It is important in showcasing the strength of research at Bradford and, given that we see research-informed teaching as central to a strong student experience, a lot of work is on-going to ensure that the submission is as strong as possible. We will be very tactical and targeted in what we submit and will only be submitting work which is likely to be ranked at an ‘international quality’ level. Our aim is to ensure that we achieve a Top 50 ranking for our research. This will be important in helping to improve our overall league table performance over the next two to three years to ensure we achieve a Top 50 ranking in 2016.
National Student Survey
On Monday February 4 the annual National Student Survey (NSS) will begin with an external organisation surveying our final-year students about their experience at Bradford and about the support and development they have experienced at the University.
This has been an important focus for us over the last few years and is a key contributor to league tables. We have improved our position over the last three years and I do hope we can maintain these improvements this year. Our overall satisfaction levels are at about the national average and I hope that the closer level of engagement we have had with students, and the very real improvements we’ve seen in a number of academic and support areas can be maintained.
We will be working hard to make sure the number of students filling in the NSS is as high as possible to ensure we have a representative view and I’d ask all staff to encourage students to complete the survey.
The results of the NSS appear in early-September and provide both an important barometer of the experience of our students as well as important pointers to how we can improve. Improving NSS results is vital if we are to improve our overall League table position.
Donations to Universities are an increasingly important source of revenue, especially for the creation of scholarships for students in particular need of support. Here at Bradford we have established a small ‘development group’ to explore ways in which we can increase donations for the work we do. I know that a number of staff already contribute to those philanthropic funds through monthly donations and I am grateful for the support they give. The funds raised through this payroll giving go towards student hardship funds.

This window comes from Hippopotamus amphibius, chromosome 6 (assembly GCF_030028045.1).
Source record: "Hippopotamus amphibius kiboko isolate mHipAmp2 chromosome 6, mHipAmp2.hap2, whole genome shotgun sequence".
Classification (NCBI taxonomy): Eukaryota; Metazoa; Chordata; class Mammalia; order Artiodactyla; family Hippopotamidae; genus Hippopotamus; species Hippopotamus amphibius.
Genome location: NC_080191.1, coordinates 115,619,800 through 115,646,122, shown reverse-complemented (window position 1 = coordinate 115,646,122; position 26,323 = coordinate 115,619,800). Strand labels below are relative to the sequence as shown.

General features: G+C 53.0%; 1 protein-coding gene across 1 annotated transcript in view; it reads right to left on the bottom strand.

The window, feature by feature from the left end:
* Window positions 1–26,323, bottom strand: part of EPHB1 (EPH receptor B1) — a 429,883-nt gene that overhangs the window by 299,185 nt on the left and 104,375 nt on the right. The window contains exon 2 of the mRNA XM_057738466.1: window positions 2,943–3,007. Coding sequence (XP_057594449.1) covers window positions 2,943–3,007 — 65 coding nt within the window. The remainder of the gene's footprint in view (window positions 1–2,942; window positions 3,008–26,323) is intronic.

Work with potential donors and with a range of charitable trusts are continuing as does the annual Telethon project which encourages alumni to give towards our student hardship fund and which has raised sizeable sums over the last three years which are distributed to student societies. I am also pleased to announce a five-year project with the Bestway Foundation which will provide £250,000 towards postgraduate scholarships for needy students from Pakistan, and an initial £75,000 funding support from a Saudi donor, Mr Yasser Homran, to help support a named three-year lectureship in Peace Studies.
These are just a couple of examples of the kind of longer-term work we are doing to grow the amount of philanthropic support we can marshall for the University.
Despite the weather, work on the Sustainable Enterprise Centre and the STEM Building are continuing apace. It is likely that they will be completed by the end of May and we will be looking towards a formal opening of both buildings when they are fully occupied and operational in early-September. The first building will be an important public face for our engagement with sustainability and with the business opportunities that we see that providing; the second building will connect university work in STEM subjects (Science, Technology, Engineering, Maths) with school curriculums and will bring budding scientists into the university at an early age. Hopefully they will be the Bradford science graduates of the future. I am also pleased to let you know that the University has been able to buy a key piece of land adjoining the campus off Tumbling Hill Street known as the Beehive site. We were able to buy this at a very competitive price and it will provide an important addition to the footprint of the estate as well as an addition to the assets of the University. It will also allow us to plan for the development of a piece of land next to the campus which has been largely derelict for over four years.